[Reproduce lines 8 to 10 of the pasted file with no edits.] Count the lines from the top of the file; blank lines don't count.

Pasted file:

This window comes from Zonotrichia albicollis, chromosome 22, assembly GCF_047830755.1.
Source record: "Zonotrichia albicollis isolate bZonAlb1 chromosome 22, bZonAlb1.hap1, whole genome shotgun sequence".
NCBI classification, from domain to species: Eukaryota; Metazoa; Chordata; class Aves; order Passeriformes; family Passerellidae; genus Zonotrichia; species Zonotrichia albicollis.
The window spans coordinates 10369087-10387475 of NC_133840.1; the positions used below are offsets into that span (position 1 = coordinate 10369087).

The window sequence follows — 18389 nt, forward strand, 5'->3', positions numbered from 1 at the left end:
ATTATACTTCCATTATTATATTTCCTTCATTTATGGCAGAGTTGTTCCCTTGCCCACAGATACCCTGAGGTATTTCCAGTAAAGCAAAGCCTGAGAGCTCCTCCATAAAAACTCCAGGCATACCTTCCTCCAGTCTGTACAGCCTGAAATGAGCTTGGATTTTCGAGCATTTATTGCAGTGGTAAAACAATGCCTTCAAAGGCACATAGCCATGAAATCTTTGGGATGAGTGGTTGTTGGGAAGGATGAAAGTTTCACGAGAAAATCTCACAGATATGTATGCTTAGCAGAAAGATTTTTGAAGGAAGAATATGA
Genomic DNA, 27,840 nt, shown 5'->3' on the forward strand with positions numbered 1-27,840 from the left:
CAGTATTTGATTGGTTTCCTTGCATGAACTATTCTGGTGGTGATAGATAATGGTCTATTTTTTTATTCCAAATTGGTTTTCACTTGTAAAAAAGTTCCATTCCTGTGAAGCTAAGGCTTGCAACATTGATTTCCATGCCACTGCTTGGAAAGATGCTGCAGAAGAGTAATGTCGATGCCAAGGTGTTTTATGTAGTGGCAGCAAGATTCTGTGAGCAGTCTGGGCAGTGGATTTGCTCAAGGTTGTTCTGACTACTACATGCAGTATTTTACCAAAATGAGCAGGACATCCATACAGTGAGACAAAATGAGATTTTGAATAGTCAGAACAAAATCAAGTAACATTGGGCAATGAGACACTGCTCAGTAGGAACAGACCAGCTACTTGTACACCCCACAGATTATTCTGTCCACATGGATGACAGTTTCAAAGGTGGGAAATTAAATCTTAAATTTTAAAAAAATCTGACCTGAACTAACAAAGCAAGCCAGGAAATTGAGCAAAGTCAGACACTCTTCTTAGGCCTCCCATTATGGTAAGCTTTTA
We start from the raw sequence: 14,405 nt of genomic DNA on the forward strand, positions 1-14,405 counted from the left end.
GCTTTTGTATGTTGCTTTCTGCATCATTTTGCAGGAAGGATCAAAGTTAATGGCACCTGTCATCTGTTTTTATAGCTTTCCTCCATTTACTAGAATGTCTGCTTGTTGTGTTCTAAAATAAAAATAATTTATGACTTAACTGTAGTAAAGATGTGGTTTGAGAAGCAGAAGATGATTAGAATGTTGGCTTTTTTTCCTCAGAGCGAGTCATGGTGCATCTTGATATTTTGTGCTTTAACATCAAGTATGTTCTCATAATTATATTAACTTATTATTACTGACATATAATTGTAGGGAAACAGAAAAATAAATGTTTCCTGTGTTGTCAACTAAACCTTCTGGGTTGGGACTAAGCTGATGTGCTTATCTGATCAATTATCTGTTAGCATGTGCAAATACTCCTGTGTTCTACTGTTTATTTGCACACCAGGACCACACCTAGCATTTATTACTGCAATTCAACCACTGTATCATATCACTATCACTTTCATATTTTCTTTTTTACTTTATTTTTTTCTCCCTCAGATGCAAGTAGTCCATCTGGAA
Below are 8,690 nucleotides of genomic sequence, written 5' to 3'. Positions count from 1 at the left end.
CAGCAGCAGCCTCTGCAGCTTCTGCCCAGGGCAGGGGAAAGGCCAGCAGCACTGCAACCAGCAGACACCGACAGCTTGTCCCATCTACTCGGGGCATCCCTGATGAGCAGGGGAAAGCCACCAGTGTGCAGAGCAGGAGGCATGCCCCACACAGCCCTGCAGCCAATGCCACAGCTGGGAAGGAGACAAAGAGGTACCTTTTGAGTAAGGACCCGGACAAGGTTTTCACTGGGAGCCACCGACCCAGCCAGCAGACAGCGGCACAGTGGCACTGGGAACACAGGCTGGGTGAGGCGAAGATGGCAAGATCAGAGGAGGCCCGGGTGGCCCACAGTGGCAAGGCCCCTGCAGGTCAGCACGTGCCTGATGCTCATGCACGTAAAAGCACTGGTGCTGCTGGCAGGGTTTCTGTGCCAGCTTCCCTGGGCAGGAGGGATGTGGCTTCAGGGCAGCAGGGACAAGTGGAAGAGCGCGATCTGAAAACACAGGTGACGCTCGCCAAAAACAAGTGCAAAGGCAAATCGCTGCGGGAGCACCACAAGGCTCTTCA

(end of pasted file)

CAGTATTTGATTGGTTTCCTTGCATGAACTATTCTGGTGGTGATAGATAATGGTCTATTTTTTTATTCCAAATTGGTTTTCACTTGTAAAAAAGTTCCATTCCTGTGAAGCTAAGGCTTGCAACATTGATTTCCATGCCACTGCTTGGAAAGATGCTGCAGAAGAGTAATGTCGATGCCAAGGTGTTTTATGTAGTGGCAGCAAGATTCTGTGAGCAGTCTGGGCAGTGGATTTGCTCAAGGTTGTTCTGACTACTACATGCAGTATTTTACCAAAATGAGCAGGACATCCATACAGTGAGACAAAATGAGATTTTGAATAGTCAGAACAAAATCAAGTAACATTGGGCAATGAGACACTGCTCAGTAGGAACAGACCAGCTACTTGTACACCCCACAGATTATTCTGTCCACATGGATGACAGTTTCAAAGGTGGGAAATTAAATCTTAAATTTTAAAAAAATCTGACCTGAACTAACAAAGCAAGCCAGGAAATTGAGCAAAGTCAGACACTCTTCTTAGGCCTCCCATTATGGTAAGCTTTTA
We start from the raw sequence: 14,405 nt of genomic DNA on the forward strand, positions 1-14,405 counted from the left end.
GCTTTTGTATGTTGCTTTCTGCATCATTTTGCAGGAAGGATCAAAGTTAATGGCACCTGTCATCTGTTTTTATAGCTTTCCTCCATTTACTAGAATGTCTGCTTGTTGTGTTCTAAAATAAAAATAATTTATGACTTAACTGTAGTAAAGATGTGGTTTGAGAAGCAGAAGATGATTAGAATGTTGGCTTTTTTTCCTCAGAGCGAGTCATGGTGCATCTTGATATTTTGTGCTTTAACATCAAGTATGTTCTCATAATTATATTAACTTATTATTACTGACATATAATTGTAGGGAAACAGAAAAATAAATGTTTCCTGTGTTGTCAACTAAACCTTCTGGGTTGGGACTAAGCTGATGTGCTTATCTGATCAATTATCTGTTAGCATGTGCAAATACTCCTGTGTTCTACTGTTTATTTGCACACCAGGACCACACCTAGCATTTATTACTGCAATTCAACCACTGTATCATATCACTATCACTTTCATATTTTCTTTTTTACTTTATTTTTTTCTCCCTCAGATGCAAGTAGTCCATCTGGAA